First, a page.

Southland: To Protect, Serve…and Suffer


I’ve been watching Southland religiously since its debut on NBC. From the outset, it’s been one of the most well-written and beautifully acted shows on television. Unfortunately, I’ve been struggling to adequately sum up my feelings on the tone and direction of Season 3. This isn’t to say that this season has been bad. In fact, I’ve been blown away. Upon finishing this week’s installment, I can sum up this season in one word: suffering.

As this season opens, I noticed that this season had shifted its cast a bit and shaken off some of character detritus of seasons past. Gone are the extra detectives and patrolmen/women and present are streamlined sets of partners. The breakdown is simple: Cooper/Sherman, Bryant/Moretta and Adams/Ochoa. These are the seasons players. Now back to the suffering.

It all begins fairly inconspicuously. Detective Adams is dealing with her new (and rather difficult) partner, Josie Ochoa. Their two polar opposite personalities clash about nearly everything: how to treat victims, how to prioritize cases and even where to eat lunch. Cooper and Sherman continue their mentor/student relationship with all the usual verbal jabs and crazy calls from citizens.  Bryant and Moretta move through their lives seemingly as the happiest of the three groups of partners. Despite their previous marital issues, Bryant and his wife are expecting their first child while Moretta continues his charmed life. All of this is simply the calm before the storm.

While the detectives and officers go about their duties, personal hardship continues to mount. Cooper’s back problems begin to worsen and, as his reliance on painkillers continues to grow, his usually professional demeanor and moral code begins to degrade. Sherman has to deal with the recently released rapist of his mother and draws some unwanted attention from his superiors. These two partners continue to support each other but the cracks start to show.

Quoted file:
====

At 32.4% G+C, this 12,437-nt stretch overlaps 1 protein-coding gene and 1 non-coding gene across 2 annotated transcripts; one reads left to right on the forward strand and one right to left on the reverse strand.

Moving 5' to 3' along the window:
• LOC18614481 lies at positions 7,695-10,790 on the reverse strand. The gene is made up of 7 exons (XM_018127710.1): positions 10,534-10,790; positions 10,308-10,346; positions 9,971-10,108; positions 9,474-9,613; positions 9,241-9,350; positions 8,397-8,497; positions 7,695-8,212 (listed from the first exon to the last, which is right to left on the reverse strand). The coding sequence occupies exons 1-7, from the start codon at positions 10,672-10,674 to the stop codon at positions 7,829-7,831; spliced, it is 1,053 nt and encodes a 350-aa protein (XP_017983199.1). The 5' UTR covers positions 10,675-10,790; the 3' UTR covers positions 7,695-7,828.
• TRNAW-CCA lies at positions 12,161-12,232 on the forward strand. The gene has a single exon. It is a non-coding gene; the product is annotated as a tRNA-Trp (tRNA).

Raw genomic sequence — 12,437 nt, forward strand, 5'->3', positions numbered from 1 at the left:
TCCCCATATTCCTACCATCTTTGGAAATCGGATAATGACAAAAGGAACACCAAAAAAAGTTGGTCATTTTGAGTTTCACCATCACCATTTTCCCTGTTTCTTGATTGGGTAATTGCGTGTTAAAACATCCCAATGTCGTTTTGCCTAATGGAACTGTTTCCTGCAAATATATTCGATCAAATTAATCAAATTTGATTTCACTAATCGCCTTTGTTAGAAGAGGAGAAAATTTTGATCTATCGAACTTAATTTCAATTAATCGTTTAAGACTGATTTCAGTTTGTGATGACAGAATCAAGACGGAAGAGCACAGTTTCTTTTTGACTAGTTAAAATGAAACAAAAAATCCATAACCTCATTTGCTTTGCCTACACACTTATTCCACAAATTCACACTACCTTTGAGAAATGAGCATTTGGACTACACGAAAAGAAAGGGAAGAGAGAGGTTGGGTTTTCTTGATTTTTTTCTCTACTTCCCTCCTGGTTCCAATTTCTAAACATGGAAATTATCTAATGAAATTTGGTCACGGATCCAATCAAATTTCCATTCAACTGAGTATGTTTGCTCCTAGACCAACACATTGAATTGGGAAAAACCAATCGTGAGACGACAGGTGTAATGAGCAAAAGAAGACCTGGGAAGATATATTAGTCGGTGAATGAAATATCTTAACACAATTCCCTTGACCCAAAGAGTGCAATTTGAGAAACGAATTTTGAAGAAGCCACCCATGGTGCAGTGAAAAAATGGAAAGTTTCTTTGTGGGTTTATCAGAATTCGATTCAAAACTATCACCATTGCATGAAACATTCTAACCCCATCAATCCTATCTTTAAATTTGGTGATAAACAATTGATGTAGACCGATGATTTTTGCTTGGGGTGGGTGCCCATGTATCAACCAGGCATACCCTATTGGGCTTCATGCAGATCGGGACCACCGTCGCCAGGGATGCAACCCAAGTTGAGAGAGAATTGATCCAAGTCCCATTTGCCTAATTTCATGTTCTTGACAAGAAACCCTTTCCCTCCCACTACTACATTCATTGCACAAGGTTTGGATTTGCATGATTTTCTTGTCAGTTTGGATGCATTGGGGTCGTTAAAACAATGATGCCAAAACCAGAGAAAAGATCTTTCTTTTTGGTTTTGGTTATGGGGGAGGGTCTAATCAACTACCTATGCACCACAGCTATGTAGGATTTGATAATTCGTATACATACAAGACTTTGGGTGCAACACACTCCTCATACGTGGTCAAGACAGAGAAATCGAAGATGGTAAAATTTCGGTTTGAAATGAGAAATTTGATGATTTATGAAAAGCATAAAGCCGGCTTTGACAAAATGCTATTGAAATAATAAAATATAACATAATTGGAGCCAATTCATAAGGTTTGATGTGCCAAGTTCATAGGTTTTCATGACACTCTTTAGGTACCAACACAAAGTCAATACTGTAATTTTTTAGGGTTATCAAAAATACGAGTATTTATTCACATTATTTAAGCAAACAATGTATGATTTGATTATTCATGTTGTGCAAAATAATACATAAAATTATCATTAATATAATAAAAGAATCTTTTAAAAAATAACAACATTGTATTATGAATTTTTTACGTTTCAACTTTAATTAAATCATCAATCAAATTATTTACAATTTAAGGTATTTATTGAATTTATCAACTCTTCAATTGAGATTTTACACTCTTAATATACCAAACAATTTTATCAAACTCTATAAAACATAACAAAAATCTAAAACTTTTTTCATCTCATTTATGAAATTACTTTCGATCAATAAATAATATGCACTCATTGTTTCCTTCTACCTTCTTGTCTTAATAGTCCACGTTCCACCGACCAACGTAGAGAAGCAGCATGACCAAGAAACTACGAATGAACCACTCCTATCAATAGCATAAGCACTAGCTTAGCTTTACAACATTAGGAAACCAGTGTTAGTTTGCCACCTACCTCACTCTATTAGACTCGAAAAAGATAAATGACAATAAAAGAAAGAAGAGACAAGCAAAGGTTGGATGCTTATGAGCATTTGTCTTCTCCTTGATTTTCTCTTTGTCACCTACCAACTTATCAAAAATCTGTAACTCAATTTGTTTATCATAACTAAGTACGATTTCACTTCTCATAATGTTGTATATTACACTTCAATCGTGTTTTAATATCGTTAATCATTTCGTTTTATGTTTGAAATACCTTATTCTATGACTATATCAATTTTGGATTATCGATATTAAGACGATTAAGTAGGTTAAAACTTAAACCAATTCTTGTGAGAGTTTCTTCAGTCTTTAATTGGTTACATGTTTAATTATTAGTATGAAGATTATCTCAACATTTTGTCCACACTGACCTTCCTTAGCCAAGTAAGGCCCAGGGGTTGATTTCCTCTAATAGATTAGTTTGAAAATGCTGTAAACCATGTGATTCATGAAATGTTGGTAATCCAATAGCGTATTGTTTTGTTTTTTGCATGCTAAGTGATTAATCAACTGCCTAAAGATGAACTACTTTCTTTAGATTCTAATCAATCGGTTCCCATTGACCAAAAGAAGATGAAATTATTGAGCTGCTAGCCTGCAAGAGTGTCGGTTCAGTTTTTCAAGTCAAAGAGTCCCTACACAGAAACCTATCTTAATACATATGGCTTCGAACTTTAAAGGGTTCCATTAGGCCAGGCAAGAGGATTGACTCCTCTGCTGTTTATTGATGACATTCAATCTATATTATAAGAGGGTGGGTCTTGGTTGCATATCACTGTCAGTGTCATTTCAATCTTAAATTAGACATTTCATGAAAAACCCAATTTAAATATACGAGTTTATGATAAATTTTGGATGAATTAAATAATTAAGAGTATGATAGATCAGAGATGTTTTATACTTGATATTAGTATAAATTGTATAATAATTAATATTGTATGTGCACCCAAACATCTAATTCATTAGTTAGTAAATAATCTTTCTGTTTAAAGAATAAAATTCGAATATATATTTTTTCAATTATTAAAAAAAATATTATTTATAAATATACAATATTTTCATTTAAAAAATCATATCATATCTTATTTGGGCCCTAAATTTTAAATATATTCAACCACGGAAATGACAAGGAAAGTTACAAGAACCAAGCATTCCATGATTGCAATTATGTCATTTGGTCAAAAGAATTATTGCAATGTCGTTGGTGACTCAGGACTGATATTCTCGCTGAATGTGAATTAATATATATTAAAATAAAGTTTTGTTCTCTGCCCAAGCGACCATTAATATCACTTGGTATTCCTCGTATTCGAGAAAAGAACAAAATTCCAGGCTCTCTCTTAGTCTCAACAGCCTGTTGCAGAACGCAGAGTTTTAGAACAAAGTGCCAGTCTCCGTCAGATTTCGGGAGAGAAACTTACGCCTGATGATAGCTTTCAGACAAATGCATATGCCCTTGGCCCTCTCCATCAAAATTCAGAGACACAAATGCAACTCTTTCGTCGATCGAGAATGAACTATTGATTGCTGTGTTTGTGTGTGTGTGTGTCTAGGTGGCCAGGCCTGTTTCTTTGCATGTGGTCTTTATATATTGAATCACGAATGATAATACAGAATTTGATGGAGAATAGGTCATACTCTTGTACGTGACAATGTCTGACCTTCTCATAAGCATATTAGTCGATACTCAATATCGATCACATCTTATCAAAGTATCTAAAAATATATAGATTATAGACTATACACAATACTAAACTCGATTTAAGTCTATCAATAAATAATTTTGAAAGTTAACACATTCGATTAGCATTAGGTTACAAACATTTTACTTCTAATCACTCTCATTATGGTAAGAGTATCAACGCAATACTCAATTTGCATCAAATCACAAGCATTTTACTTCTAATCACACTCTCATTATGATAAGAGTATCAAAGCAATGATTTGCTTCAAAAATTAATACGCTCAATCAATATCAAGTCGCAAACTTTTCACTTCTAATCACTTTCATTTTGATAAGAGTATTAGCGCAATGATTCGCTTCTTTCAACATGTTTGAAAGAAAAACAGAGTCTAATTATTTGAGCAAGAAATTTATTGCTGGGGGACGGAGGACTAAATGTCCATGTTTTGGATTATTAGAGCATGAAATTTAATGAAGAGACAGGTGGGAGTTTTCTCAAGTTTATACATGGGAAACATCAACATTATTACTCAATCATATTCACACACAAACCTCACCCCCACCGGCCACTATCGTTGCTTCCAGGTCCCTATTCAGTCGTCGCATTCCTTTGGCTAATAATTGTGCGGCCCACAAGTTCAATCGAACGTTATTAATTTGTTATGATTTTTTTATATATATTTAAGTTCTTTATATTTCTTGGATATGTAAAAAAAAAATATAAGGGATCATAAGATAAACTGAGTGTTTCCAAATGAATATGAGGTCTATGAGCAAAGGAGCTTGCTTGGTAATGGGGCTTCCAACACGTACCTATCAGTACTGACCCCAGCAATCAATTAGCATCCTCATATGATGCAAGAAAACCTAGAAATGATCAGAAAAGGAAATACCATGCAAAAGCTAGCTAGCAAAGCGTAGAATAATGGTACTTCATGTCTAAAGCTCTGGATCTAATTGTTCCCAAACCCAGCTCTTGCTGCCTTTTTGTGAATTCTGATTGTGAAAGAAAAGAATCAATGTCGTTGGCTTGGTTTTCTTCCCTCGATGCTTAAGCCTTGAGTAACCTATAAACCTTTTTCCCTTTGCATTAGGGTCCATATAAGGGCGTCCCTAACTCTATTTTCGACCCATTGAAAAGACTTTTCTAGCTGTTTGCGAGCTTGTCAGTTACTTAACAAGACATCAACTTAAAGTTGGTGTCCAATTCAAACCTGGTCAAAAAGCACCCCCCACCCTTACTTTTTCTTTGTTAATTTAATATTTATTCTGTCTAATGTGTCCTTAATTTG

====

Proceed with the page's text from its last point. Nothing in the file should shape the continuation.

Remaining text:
While Bryant and Moretta investigate a case, Bryant raves about how he’s going to treat his child and how he plans on naming it after his father, Wayne. All seems perfect until Bryant finds out that his wife has cheated on him with her art teacher. He loses it and ends up on his partners couch. His wife has kicked him out of his own house and isn’t even sure the child is his. It’s a standard plot twist that is used to great effect and is sold on the strong performance by Shawn Hatosy. Unfortunately, it’s not the only suffering that will befall the duo. On the way home after hard day on the job, Moretta and Bryant encounter some gang members who apparently threw a beer bottle at their car. Bryant urges Moretta to let it go, but he chooses to stop and jaw a bit. It’s a tense standoff that seemingly ends with Bryant and Moretta walking away…until one of the gangbangers takes a pipe to Moretta’s skull. As his partner goes down, Bryant struggles to keep his attackers at bay. Moretta lies there, lifeless. Just like that, he’s gone, and Bryant sinks further into despair.

Fast forward through the season and we see Adams falsely accused of leaking pictures to the press. Cooper loses it and gets so hopped up on pills that he is rendered completely useless on a daily patrol. In the absence of his partner, Bryant attempts to imitate the natural toughness that made Moretta such a great cop. He loses it and eventually nearly kills the suspect from a lineup who he believes to be his partner’s killer. And to top it all off, Adams finds out that her former partner, Russel, is the reason for her difficulties with the department.

Suffering has made this season stand out from the previous two. Season 3 has explored the causes of these characters’ suffering, rightful or not.  Each character has either  succumbed to or bested the suffering inflicted upon them by criminals, friends and even themselves. I’d be dishonest if I even tried to sell you on this show being a feel good romp through the world of police. This  show is completely and utterly the epitome of dark and mature story-telling.

In the world of Southland, there aren’t usually happy endings. There are only different degrees of suffering and how people deal with it. To paraphrase one of my favorite sayings, ‘There’s no justice, there’s just us.’

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